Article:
UAA team debates single-payer health care
The award-winning University of Alaska Anchorage Seawolf debate team argued the question of whether America should adopt a single-payer health care system on Oct. 25 before a Commonwealth North audience.
On the pro side was Jacob Sherecliffe, a senior and Truman Scholar majoring in political science, and Sarah Gray, a junior majoring in nursing. On the con side was Genevieve Mina, a junior with a biology-political science major, and Robert Hockema, a junior majoring in international relations.
Gray argued access to health care is a fundamental human right, relating to the proclamation in Article 25 of the Dec. 10, 1948, Universal Declarations of Human Rights: “Everyone has the right to a standard of living adequate for the health and well-being of himself and of his family, including food, clothing, housing and medical care and necessary social services.”
“There is inaccessibility in the status quo,” she said.
Modeled after the Canadian and the United Kingdom systems, an American system would sweep in the 44 million families that reported at least one uninsured member on their IRS tax forms, Gray said. Spread across more people, the cost of paying for health services goes down.
“That’s almost the same as the entire population of the Ukraine. Why deny the population of an entire country access to the health care system?” Gray said.
An unequal system exists now between those who don’t have good insurance and the privileged that do, she argued, and single-payer evens the distribution so all can have access.
According to the National Association of Insurance Commissioners, Gray said, some 5,926 insurance companies operate in the U.S. Eliminating them cuts paperwork for a savings that can be applied to the single-payer system.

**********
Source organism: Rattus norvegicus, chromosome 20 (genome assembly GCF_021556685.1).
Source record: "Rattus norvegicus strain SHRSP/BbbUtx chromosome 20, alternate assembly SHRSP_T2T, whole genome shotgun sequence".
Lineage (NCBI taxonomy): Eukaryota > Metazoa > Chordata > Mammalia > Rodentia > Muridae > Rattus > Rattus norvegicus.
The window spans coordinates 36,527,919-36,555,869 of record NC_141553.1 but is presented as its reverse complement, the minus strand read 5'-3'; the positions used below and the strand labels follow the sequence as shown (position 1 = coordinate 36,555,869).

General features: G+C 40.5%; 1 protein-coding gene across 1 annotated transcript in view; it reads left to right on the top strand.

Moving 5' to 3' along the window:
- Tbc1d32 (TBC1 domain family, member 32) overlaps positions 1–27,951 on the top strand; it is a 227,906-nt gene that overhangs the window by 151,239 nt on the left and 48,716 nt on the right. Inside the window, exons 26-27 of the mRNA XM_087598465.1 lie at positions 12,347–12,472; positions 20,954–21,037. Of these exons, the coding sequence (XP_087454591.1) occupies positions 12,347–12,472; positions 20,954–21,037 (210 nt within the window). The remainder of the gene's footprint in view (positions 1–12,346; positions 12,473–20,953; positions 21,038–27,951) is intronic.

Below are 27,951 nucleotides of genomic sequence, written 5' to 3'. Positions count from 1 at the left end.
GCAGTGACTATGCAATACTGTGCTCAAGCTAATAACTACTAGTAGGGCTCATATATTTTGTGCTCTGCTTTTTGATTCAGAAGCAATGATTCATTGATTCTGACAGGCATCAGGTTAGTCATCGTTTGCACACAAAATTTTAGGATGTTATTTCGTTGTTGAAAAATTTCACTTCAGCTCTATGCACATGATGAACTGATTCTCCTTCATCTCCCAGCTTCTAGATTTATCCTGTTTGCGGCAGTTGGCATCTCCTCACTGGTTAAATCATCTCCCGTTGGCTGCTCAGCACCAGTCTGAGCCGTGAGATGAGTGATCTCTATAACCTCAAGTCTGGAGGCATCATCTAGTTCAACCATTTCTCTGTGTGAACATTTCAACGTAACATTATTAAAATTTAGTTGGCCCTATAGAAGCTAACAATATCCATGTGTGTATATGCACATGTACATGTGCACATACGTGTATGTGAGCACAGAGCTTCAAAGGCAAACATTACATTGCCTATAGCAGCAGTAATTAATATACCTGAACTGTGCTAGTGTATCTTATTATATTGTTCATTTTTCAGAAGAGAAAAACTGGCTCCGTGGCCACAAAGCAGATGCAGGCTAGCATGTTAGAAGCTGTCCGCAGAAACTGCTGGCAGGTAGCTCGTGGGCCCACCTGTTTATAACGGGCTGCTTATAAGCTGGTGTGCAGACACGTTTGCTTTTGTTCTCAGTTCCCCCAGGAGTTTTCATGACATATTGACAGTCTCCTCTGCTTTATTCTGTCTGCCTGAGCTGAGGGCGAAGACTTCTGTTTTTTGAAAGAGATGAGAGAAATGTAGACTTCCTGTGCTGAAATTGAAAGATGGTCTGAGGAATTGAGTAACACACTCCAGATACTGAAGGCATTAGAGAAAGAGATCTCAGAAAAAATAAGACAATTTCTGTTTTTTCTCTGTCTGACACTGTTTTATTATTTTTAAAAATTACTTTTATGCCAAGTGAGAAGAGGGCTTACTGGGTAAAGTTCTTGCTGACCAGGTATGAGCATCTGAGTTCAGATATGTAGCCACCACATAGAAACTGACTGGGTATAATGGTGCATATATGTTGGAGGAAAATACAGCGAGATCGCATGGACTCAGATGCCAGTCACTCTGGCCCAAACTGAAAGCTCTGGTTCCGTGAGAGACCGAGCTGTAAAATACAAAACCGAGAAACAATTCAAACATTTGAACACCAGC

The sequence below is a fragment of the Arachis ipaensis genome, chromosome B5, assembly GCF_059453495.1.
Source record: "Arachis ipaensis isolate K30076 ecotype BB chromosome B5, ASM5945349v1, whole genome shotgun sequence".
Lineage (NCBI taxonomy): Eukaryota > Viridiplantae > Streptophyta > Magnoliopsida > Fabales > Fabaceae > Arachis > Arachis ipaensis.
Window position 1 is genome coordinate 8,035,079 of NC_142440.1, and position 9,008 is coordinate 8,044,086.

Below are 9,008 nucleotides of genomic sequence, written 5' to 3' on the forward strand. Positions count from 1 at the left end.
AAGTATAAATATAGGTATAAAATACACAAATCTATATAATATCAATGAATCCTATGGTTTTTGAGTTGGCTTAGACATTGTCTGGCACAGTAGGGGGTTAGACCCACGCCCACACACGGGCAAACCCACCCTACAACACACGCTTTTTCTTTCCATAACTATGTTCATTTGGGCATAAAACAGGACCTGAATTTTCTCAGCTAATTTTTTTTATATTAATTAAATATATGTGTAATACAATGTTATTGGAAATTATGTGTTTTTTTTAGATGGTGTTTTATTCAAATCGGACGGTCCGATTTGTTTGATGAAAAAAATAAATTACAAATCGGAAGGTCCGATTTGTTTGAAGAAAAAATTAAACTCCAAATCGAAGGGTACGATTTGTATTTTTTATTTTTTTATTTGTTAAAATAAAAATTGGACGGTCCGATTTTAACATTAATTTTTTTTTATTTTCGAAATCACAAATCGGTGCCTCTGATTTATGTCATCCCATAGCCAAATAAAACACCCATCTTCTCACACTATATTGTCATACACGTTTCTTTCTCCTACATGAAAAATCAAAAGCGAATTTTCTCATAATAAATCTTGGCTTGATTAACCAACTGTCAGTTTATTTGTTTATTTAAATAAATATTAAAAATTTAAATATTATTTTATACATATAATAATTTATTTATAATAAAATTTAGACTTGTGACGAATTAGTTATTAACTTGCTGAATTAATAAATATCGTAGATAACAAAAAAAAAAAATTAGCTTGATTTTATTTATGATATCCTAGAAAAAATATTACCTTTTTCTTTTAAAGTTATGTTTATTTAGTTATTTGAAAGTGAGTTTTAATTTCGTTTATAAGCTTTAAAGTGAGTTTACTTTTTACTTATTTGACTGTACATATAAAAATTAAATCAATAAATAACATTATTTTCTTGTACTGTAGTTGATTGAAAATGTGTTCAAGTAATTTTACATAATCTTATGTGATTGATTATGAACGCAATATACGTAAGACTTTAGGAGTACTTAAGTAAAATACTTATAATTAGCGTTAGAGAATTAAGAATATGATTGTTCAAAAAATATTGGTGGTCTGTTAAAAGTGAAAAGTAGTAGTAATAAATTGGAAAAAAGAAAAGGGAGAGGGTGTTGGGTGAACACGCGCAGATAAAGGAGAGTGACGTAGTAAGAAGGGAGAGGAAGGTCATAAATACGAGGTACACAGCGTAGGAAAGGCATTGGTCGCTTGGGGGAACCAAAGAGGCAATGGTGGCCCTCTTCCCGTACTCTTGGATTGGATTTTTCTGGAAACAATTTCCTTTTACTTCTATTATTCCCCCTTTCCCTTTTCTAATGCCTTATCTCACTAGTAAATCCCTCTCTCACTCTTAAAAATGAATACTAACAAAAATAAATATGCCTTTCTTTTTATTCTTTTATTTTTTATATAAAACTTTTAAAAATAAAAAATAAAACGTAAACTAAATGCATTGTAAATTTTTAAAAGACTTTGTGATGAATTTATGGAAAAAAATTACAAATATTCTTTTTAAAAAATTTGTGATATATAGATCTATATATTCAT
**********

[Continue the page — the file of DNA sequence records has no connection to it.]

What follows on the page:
The ability of a government-led health care system means spending virtually nothing on advertising, Gray said. Governments can negotiate for more favorable prices from providers and hospitals.
Bypass surgery in the U.S. cost $73,000, versus the same procedure cost of $23,000 in France where they have a public-private partnership to cover health, she said.
Gray gave a cost analysis comparison to roads. If you increase taxes to pay for better roads maintenance, it will cost less in the long run than building new ones.
Health care savings in the long run come from better coverage through a single-payer system at lower costs, she said, and savings comes from taking resources out of a system that currently goes into administering and advertising the private health insurance system.
Genevieve Mina “deconstructed” Gray’s contentions by saying eliminating advertising costs would save mere pennies.
“It won’t work in the U.S. High costs are the true evil in American health care,” she said.
The other big question is how to pay for it? Increasing taxes to pay for it would prove problematic, she said.
“Universal coverage is a good thing but the problem is how to get it — through a single-payer or multi-player system?” Mina asked.
Another weakness in the American health care construct is the lack of incentive for hospitals and providers to help bring down costs, Mina said.
“In fee-for-services, hospitals simply applied to increase their Medicaid payments. Sure, some went for new equipment and procedures, but millions and millions of dollars went to CEOs and higher wages,” she said.
Mina, and later her partner Hokema, countered that America’s system would fail when it is government controlled. They gave examples from Vermont, the home state of Democratic presidential candidate and single-payer advocate Bernie Sanders, where 11 percent tax hikes went to pay for a single-payer system and in the first year alone its program cost $2.5 billion.
Politicians have an incentive to not regulate prices or cause price containment due to the lobbying efforts they succumb to, Mina argued. Hospitals can apply to increase Medicaid payments, so there’s no ability to bring the costs down through political pressure.